synthetic polymer paint on canvas
55 x 86 cm
Please note that prices are subject to change at the discretion of the gallery.
Collected by Did Gadsby who worked for the Department of Interior in the 1970's Private Collection, QldExhibited
June-Sep. 2012, 'Big Country: Australian Aboriginal Art Coast to Coast', Jeffrey Moose Gallery Seattle USA
The painting is almost certainly associated with Kerrinyarra, the important women’s Dreaming site on the southern boarder of Anmatjerre country to which the artist was ceremonially connected. Here a number of important Dreamings intersect. When the Kalipinpa storm front passes over, it connects rockhole sites far toward Pintupi territory and, in doing so, brings the lush growth that is so celebrated in women’s ceremonies.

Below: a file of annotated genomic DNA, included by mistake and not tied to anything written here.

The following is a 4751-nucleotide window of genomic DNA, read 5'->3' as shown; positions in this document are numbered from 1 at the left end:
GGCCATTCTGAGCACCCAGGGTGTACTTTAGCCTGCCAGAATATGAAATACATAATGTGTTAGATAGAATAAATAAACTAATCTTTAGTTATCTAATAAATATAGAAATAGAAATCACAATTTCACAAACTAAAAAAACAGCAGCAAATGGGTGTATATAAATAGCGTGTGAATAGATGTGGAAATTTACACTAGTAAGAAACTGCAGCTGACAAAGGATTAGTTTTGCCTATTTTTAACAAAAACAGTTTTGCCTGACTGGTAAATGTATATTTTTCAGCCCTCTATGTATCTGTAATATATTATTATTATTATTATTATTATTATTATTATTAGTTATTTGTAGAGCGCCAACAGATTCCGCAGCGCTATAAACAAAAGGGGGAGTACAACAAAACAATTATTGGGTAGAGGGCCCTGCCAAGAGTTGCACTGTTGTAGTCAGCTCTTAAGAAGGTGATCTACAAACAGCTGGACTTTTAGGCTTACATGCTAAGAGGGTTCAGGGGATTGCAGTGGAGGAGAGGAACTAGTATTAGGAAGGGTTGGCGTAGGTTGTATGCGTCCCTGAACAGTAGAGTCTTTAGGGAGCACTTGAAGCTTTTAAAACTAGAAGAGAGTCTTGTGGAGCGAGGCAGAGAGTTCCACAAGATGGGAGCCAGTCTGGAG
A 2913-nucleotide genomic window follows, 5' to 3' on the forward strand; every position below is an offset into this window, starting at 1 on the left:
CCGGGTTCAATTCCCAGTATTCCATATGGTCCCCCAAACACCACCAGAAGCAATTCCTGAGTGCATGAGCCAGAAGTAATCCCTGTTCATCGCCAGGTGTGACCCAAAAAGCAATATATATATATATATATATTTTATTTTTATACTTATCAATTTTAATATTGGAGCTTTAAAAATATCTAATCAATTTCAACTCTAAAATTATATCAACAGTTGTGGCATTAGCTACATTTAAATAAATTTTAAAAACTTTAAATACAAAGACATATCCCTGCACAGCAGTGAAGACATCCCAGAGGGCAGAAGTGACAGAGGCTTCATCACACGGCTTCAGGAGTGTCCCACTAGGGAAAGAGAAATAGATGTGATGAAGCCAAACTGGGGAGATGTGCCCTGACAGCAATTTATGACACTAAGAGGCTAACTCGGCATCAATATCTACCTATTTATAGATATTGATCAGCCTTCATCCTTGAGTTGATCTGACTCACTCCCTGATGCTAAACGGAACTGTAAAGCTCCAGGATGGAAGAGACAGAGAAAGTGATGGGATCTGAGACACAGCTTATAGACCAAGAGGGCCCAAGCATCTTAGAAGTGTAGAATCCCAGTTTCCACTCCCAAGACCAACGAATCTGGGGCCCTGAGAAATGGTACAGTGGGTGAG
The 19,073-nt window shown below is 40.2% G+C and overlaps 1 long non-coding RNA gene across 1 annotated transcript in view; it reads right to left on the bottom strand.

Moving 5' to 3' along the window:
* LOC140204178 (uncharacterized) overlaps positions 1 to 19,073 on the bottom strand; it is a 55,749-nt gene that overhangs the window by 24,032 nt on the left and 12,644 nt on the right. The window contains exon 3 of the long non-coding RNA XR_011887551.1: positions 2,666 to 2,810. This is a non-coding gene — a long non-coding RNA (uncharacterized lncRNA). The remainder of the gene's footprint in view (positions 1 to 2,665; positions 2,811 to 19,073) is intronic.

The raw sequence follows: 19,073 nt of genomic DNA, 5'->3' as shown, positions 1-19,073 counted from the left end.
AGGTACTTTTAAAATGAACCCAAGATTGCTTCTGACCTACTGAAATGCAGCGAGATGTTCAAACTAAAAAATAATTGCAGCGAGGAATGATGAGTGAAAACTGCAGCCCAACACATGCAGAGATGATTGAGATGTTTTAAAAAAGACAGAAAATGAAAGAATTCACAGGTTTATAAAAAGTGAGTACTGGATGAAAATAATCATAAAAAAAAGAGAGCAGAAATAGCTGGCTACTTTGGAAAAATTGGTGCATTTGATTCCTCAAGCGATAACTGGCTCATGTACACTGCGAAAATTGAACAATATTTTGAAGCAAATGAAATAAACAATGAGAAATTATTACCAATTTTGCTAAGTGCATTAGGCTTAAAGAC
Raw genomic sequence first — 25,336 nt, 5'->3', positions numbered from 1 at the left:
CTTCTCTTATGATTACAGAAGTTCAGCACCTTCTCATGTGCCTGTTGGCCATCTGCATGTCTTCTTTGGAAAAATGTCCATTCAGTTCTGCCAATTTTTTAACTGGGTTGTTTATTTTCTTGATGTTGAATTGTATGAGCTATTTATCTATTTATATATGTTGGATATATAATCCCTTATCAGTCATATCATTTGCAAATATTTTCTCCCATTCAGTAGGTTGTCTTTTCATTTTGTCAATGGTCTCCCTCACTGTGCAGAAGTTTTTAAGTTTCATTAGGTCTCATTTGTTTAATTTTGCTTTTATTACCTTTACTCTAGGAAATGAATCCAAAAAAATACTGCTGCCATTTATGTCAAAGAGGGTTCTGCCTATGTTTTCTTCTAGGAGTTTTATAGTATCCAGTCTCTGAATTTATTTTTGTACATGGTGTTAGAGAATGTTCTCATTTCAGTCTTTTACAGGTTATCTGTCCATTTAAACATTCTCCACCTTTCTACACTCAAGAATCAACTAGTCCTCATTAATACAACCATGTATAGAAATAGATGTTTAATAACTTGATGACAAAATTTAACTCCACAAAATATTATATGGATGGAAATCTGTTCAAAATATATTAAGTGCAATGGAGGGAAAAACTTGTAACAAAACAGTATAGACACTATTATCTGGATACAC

The great storm centers on the site depicted in the middle of this painting, which lies about 20 kms west north west of Central Mount Wedge. The Kalipinpa storm is the ‘ancestor of all storms’ for all Western Desert Peoples whose lands lie in its extensive path.
This early work by the artist was painted during the period Clifford Possum and his ‘brother’ Tim Leura created their most monumental and important paintings such as Warlurkulong 1976 and Kerrinyarra 1977. The path of the storm is depicted with the water flowing from the interconnected rockholes. The short parallel bands mimic the body painting designs that are used to represent clouds on the bodies of participants in rainmaking ceremonies.